Ten minutes later it was over, and the Soulless were nothing more than powdered remains in the snow. Not a single one had escaped. But it had cost Egil dearly. Nearly half of his force was now doubled over on the ground or lying in the cold wet earth, their wounds too painful to withstand. More than one was not moving. He found Tyrgeis lying on his back, staring blankly at the sky as his guts spilled out of his stomach. Three blood soaked barbs lay beside him. Obviously the young man had the strength to remove the things before he died. Egil found Hervard as well. He was pacing back and forth along the front of their lines, jumping up and down and shouting at the Thrall.

The Thrall.

They were coming.

Egil saw them begin to advance, bound by sorcery to their master's will. He was sure that even in their decayed and rotted minds the Thrall were hesitant to obey.

"Rally!" Egil shouted across the gorge. "Form the line!" He screamed as the Thrall drew closer. Egil's heart sank as he watched no more than thirty-five berserks moved into position between the Thrall and the acre of wounded men. "Fan out! Fan out!" He shouted. The Northmen spaced themselves out into three groups, one in the center and two flanking wedges. Eight men in each flank and nineteen in the center. Egil hobbled over to the front, trying to tie a bandage around his bleeding thigh.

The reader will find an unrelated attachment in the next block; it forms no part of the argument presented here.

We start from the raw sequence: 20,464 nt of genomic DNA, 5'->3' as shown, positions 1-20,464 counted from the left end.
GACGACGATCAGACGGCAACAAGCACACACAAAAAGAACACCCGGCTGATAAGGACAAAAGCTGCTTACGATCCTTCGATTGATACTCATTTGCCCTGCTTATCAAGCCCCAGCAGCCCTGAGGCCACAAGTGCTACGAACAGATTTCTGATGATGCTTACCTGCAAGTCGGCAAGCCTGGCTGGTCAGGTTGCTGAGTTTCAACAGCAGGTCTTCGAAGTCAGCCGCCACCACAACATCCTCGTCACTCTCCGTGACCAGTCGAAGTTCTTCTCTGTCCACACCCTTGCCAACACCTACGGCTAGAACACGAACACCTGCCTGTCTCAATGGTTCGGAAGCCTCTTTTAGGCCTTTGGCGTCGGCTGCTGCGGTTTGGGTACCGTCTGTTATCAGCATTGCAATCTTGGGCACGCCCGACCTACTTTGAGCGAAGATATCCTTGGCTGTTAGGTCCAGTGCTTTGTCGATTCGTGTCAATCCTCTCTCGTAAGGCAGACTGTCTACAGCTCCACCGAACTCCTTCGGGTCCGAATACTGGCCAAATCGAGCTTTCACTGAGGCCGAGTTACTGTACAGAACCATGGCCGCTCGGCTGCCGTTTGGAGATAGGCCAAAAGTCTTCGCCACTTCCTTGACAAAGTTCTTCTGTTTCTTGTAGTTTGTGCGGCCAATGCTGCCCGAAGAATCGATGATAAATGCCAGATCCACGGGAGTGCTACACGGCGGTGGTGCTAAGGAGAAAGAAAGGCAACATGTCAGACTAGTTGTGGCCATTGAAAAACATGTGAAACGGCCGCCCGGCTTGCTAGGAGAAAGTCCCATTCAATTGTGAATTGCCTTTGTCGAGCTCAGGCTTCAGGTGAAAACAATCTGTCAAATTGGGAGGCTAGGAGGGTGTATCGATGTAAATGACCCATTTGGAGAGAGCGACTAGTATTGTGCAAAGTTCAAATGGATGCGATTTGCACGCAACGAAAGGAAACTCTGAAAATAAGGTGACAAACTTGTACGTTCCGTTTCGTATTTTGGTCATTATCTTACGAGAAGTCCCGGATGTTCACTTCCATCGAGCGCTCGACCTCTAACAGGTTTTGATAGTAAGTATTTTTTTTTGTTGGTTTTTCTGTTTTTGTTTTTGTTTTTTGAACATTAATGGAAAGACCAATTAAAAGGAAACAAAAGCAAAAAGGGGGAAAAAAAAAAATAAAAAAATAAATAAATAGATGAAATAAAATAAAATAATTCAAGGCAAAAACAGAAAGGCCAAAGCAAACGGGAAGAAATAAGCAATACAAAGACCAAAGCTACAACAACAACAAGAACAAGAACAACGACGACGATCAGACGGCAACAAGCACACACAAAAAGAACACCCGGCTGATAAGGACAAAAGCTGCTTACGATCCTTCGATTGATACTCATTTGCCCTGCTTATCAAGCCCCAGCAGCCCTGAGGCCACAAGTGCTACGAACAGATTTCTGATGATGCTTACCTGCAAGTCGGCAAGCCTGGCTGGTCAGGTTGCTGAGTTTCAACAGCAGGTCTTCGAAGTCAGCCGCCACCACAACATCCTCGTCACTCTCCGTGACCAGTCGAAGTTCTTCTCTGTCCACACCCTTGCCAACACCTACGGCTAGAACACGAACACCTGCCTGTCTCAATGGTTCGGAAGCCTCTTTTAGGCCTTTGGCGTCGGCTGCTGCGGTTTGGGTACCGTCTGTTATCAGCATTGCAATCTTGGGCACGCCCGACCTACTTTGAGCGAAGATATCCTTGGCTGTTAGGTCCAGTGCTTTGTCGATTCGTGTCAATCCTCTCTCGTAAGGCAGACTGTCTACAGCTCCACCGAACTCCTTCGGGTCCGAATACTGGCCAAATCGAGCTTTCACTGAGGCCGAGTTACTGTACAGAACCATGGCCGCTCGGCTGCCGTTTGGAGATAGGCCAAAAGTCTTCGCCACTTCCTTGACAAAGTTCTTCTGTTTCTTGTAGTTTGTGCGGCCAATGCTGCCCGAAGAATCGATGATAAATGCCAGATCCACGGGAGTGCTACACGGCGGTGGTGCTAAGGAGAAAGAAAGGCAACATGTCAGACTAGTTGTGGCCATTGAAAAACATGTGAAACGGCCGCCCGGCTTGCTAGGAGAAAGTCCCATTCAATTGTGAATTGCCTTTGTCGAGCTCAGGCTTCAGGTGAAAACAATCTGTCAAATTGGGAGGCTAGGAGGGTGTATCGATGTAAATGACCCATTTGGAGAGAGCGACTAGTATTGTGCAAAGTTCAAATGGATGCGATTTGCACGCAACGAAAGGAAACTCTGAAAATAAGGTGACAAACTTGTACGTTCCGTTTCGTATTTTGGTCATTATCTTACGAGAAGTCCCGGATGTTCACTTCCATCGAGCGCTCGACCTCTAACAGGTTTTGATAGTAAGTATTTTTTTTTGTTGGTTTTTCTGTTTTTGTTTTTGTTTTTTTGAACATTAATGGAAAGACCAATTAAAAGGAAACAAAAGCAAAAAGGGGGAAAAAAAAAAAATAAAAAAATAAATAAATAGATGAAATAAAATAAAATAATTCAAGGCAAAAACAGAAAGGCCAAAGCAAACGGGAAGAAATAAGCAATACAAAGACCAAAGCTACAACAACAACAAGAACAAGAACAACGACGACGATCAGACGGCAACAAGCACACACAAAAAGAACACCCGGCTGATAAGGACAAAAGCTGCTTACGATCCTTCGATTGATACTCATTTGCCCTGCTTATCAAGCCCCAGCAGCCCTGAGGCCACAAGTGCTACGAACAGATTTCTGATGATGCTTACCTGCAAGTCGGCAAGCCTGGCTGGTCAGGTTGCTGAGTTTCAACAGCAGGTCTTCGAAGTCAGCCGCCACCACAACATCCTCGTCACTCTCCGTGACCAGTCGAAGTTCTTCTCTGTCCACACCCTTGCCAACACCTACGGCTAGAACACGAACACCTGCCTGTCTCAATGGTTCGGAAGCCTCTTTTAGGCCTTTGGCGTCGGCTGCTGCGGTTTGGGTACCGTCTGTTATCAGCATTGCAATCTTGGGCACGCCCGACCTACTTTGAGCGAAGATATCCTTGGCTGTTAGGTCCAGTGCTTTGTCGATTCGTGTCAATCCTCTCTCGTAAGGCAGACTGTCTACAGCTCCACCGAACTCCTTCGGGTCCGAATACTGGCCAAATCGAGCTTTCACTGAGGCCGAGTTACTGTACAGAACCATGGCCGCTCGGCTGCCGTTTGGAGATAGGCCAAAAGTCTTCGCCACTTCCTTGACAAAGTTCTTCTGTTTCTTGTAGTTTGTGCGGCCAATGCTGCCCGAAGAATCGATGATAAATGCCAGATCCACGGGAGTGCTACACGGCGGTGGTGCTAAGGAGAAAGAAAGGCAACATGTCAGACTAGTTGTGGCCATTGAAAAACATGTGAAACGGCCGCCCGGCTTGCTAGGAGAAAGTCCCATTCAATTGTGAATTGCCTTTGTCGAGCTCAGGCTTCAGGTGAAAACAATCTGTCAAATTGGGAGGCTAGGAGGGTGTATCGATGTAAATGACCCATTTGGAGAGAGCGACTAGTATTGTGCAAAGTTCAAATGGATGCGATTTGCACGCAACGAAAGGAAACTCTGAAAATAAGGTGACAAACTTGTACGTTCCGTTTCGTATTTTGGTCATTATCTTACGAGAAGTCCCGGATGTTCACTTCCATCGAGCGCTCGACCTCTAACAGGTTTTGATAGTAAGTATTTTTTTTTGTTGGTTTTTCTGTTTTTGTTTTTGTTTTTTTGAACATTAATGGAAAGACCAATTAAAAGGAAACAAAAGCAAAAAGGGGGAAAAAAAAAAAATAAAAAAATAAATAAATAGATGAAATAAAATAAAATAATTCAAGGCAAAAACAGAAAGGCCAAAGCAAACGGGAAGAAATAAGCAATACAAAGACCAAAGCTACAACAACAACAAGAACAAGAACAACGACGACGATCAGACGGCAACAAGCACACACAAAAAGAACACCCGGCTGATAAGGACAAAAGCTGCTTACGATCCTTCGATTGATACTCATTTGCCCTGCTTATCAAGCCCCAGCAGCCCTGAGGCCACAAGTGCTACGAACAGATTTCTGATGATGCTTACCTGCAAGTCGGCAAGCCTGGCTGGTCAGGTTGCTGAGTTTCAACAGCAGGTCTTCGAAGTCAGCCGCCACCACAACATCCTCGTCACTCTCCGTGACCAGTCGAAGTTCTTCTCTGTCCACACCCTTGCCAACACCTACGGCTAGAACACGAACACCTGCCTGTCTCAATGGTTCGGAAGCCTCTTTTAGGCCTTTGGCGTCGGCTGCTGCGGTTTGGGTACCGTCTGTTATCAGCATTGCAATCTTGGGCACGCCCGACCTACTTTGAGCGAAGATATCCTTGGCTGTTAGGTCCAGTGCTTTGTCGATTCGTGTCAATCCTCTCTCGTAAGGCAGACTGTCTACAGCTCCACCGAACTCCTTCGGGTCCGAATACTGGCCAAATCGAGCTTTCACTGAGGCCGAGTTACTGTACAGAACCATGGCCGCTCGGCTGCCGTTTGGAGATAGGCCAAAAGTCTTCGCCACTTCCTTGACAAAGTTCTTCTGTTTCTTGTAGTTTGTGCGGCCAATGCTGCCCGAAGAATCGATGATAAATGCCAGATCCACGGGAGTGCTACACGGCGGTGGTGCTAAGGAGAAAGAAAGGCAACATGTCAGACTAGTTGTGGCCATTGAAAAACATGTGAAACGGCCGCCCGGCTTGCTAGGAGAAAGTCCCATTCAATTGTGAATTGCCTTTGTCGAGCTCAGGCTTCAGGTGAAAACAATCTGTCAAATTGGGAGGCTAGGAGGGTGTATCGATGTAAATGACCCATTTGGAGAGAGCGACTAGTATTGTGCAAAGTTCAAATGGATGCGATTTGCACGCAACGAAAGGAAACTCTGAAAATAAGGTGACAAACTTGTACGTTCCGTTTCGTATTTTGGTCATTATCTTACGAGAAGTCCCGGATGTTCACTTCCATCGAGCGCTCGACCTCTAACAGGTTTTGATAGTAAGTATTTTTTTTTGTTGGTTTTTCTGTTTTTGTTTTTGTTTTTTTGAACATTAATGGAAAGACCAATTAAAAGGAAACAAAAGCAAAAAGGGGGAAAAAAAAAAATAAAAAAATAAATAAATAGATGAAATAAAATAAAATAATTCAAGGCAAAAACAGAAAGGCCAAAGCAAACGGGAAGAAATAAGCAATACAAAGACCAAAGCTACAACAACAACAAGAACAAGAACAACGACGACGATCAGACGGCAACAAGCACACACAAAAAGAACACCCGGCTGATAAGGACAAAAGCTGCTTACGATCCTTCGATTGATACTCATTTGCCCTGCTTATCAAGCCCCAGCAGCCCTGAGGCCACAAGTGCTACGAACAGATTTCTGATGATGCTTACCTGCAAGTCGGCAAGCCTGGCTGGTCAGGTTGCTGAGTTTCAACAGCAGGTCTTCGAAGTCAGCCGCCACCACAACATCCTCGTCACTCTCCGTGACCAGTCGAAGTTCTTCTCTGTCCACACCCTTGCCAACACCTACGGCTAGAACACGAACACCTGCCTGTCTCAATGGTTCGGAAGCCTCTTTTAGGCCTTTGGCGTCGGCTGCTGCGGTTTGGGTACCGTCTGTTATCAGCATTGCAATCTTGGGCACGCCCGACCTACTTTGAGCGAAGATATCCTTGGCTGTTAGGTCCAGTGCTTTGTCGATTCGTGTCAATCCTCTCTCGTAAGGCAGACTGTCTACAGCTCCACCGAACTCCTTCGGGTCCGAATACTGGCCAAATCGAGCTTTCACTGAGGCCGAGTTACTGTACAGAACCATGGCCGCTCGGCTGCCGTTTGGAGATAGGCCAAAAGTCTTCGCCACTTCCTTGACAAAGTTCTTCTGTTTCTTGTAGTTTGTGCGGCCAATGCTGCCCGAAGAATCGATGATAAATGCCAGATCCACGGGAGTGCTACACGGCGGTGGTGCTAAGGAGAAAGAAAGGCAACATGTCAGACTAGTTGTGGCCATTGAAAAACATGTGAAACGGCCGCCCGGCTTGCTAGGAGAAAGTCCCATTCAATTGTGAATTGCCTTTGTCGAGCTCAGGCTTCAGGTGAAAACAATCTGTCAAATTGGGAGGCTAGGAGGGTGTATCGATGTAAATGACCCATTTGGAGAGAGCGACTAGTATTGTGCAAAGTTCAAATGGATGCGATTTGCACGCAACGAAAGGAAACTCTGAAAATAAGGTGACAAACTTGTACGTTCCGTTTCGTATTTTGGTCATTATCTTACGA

"Here they come, Kahn!" Hervard shouted gleefully, blindly unaware of the dire situation before them. "Here they come! Come and get it worm food!"

Egil gritted his teeth. He barely had the strength to stand. His eyes were already growing dim from the poison. It wouldn't be long before he was convulsing and vomiting all over himself. Delirium would set in, and then the true nightmare would begin. He made it a point not to let that happen. He would sooner die than suffer that disgusting fate. Salvation awaited him across the icy tundra amidst the horde of Thrall. Glory was already achieved, victory secured. Now it was time to release himself from the prison of poisonous death that had trapped him and the others. It was time to die with honor.

Egil raised his sword. "Charge!"

Part II: The Fall of Gwyon7 June 2004, 5:34 AM

The contingent of twenty Ghols raced through the thick snow drifts, their sinewy forms pulsing as they loped through the mountain passes. At their helm was Strangler, the pack leader of the Ghol. He was long and white, with a black "X" across his brow. He was the fiercest Ghol of the pack, and the sack that hung around his neck was testament to that fact. It was filled with as many Ghol skulls as human and fir'Bolg. Which is why he and his pack were perfect for the task ahead. None of them looked back, only forward, towards their goal: The Sickled Foot, the lowest point of the Stair of Grief. There they would set up a picket and wait for the scattered Armies of the Province to try and retake it. The Ghols would sit and wait for however long it would take, and then the second some hapless warrior or berserk came traipsing near they would send back a scout to warn the Hollow Men who were amassing in a gorge. It was the first of several groups Balor was sending over the Stair in three years. And Strangler had been chosen to lead the way. It was late morning, and already the snow storms were letting off a bit, opening up the visibility of the Ghols.